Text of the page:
Offered as an option exclusively on the Impala four-door hardtop sedan, the new Caprice cost just $242.10 more than a comparable Impala’s $2,850.00 base price. For the extra cash, option code Z18 netted deeply cushioned seats in premium cloth and vinyl, with a fold-down center armrest for the rear seat passengers. Real wood accents highlighted the instrument panel and door panels, and deep-twist carpeting covered the floor and lower door panels. A special headliner and side-trim panels, along with woodgrain accents on the steering wheel, added to the upscale interior.
Outside, hand-applied dual pinstripes — color coordinated to the interior—and a black-accented grille and rear trim panel came from the Impala SS, as did the three-spoke spinner wheel covers, albeit with Caprice badging. Decorative fleur-de-lis Caprice emblems were affixed to the C-pillars to remind you what lie inside.
[Editor’s note: The author behind The Nut Behind the Wheel talking about himself? Yes, well, here at Hemmings we’re all a little nuts. Here’s why David Conwill can’t stay away from Corvairs.]“
My parents warned me off from Corvairs when I was still in elementary school. At my bus stop, in kindergarten, there was this fascinating old car. I showed my parents and they said ‘Oh, that’s a Corvair. The heater will asphyxiate you.’ The name Ralph Nader never came up—I don’t think they took him very seriously. They were car people, but Corvairs were just too ‘out there’ for them. It looked so cool to me, though, with that flat roof and wrap-around rear window. I never forgot it. Even once I got into conventional cars, with the engine up front and a radiator, the interesting shape of an early Corvair stuck with me.
“Almost 20 years later, when I was visiting my fiancée, we saw a Corvair convertible coming the other way during a scenic drive we were on. She loved it too and she wound up buying me a couple of old ads that I framed on my wall. One calls Corvair ‘the happiest-driving compact car’ and I think that might be true. It’s not just a shrunken conventional car. That’s one thing that kept me away from them for a long time, but ultimately, that’s a big part of their appeal.
This black and white, declassified US Army training film, created in 1942 and released in 1943, (TF 10-980, full title: Automotive Trouble Shooting Part 11c, Section 2, Chevrolet 4×4 and G.M.C. 6×6 Steering System Adjustments) offers troubleshooting advice for mechanics calibrating the steering of military automobiles (TRT: 15:24).
Title cards: “This Film is Restricted” over a stenciled banner “Restricted” and “Official Training Film, War Department” with a US War Office seal (0:08). “Produced by the Signal Corps for the Commanding General Services of Supply.” Titles continue over shots of mechanics hands, wrenches at work (0:22). A mechanic works with jack lifts under the chassis of a Chevrolet G506 1 ½ ton 4×4 truck (produced as the Chevy G7100, and originally G4100 models). He zeroes in on the steering column. He inserts a bar in a wheel. A closeup shows even weight distribution. The other wheel demonstrates excessive play, indicating loose pinion bearings (0:45). The tie rod is disconnected by removing the clamp bolt and yolk. The upper bearing cap follows in closeup. Shims are handled with care (1:46). Shims are removed from the lower bearing cap from a reverse angle, as heavy grease drips out (2:45). Proper steering knuckle resistance is demonstrated, then the tie rod is reconnected (3:11). The toe of the wheels is checked, using a telescopic toeing gauge. A helper drives forward slowly (3:50). The gauge reads 1/16”. The steering arm clamp bolt nut is locked (4:25). The mechanic climbs behind the steering wheel and turns it gently, testing. The separate components of the steering gear assembly. The steering shaft worm gear and tapered bearings in closeup. A ball nut is added in a cross-section shot, then filled with ball bearings and tubular guides. A nut locks the assembly housing together (5:16). Closeup on the mesh of two gears teeth. Calibration is adjusted with a screw and nut (8:11). The mechanic at the wheel loosens a bracket underneath the dashboard, then climbs out of the truck (8:35). The steering rod is disconnected from the pitman shaft (9:04). A lock nut is loosened and a screw is turned. Then, the worm gear bearings are adjusted (9:29). Passenger’s side POV: The Mechanic returns and rotates the steering wheel smoothly back and forth, finding the center (10:46). Re-tightening the steering gear assembly with a wrench. The steering wheel is re-tested to ensure an increased load and consistent resistance (12:12). A highlighted section of a mechanic’s manual: “Using J-544 Steering Gear Checking Scale, measure the pull at the rim of the wheel…” An illustration indicates the proper positioning of a checking scale (13:00). Checking alignment of the steering column jacket. The mechanic re-aligns the steering column jacket, working from the driver’s side wheel well (13:25). The steering column is fixed in place, and the drag link is re-connected (14:09). The mechanic checks the wheel one last time, ensuring a job well done (14:51). “The End” (15:03)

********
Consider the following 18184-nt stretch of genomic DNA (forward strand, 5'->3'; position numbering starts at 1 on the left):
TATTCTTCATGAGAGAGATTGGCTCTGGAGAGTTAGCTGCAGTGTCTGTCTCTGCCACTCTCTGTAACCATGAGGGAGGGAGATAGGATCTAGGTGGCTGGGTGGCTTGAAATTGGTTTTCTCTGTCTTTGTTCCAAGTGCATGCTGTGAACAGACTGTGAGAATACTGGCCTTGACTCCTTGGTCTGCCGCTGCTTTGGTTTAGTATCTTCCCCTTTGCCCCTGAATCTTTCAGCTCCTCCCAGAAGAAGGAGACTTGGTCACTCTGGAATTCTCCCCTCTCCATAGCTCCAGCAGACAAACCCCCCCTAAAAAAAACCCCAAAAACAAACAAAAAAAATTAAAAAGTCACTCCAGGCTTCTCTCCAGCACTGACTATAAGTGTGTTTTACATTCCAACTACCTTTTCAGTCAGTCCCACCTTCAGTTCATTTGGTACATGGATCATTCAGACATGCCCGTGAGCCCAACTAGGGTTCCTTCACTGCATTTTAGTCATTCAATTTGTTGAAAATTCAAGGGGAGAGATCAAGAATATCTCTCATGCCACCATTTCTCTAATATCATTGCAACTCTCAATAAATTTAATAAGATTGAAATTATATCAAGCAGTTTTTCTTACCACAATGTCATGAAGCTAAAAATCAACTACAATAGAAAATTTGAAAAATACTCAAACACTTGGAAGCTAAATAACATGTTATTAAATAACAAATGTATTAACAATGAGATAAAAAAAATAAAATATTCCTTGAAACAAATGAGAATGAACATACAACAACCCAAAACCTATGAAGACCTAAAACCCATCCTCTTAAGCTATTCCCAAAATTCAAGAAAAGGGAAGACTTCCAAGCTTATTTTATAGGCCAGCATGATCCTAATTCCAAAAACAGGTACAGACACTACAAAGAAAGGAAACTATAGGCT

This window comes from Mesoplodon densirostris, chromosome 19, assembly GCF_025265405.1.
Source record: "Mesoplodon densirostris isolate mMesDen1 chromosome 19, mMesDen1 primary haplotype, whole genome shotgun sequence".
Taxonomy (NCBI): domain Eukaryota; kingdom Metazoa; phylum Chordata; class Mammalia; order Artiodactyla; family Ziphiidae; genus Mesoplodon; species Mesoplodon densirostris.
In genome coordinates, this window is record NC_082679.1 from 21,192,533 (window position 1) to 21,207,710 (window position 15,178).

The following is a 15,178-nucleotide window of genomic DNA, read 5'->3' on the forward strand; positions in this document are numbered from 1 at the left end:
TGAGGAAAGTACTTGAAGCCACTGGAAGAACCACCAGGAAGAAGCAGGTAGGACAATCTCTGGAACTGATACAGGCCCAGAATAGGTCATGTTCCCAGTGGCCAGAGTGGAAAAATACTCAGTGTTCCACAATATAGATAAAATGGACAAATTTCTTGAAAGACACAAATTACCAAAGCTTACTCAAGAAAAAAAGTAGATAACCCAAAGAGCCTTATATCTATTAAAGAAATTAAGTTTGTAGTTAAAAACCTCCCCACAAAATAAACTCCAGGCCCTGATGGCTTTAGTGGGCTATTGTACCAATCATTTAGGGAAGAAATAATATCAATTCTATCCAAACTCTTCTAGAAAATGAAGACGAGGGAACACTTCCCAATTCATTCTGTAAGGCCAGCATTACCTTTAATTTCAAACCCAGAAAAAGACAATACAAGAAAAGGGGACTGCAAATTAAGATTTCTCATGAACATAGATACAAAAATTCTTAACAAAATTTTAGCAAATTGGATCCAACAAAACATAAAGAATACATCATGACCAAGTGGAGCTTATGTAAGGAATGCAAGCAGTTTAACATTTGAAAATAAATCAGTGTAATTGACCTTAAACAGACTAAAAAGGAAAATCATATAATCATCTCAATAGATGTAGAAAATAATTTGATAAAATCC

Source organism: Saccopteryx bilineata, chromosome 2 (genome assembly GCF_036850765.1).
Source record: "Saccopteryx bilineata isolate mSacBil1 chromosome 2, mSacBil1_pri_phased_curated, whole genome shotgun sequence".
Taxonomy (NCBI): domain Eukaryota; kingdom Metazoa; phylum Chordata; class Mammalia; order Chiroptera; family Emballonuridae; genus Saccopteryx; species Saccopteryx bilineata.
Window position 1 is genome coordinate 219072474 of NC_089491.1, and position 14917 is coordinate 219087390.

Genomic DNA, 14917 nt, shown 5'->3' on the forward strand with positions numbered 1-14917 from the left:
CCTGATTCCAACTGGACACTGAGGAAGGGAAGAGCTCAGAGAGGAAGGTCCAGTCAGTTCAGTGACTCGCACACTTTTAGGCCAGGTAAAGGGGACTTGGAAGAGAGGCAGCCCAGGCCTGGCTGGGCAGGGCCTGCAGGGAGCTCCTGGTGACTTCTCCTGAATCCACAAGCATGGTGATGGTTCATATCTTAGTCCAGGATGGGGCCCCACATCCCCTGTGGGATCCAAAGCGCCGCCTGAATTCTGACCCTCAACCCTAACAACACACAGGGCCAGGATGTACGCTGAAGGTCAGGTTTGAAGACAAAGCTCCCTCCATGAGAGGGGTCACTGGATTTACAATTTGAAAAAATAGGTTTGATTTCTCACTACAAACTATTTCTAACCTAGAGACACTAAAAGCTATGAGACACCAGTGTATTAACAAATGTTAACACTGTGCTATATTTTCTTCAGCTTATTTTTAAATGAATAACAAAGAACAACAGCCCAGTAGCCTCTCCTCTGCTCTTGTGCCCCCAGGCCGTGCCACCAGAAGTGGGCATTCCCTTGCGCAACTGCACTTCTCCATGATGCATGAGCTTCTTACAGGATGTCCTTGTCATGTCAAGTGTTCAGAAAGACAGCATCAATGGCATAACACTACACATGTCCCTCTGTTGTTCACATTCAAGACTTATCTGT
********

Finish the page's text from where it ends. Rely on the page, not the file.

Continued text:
The “G506” truck chassis depicted in this film was manufactured in mass quantity by the Chevrolet Motor Division of GM during the World War II era. This model of vehicle became the standard truck for the US Army and Air Corps during the 1940s, as over 150,000 such vehicles were purchased. Of these, roughly 47,700 were shipped to the Soviet Union under the “Lend-Lease” program.
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The idea of a truly all-new car is tempting fate. Each system, each individual component requires so much effort to work properly in concert with a thousand other components, in myriad conditions, that body/chassis and drivelines often see their launches staggered. A newly styled car, or one with an all-new chassis, often starts life with a carryover powertrain; a new engine may show up in an existing chassis years into a model’s gestation. Doing it all at once is an expensive gamble.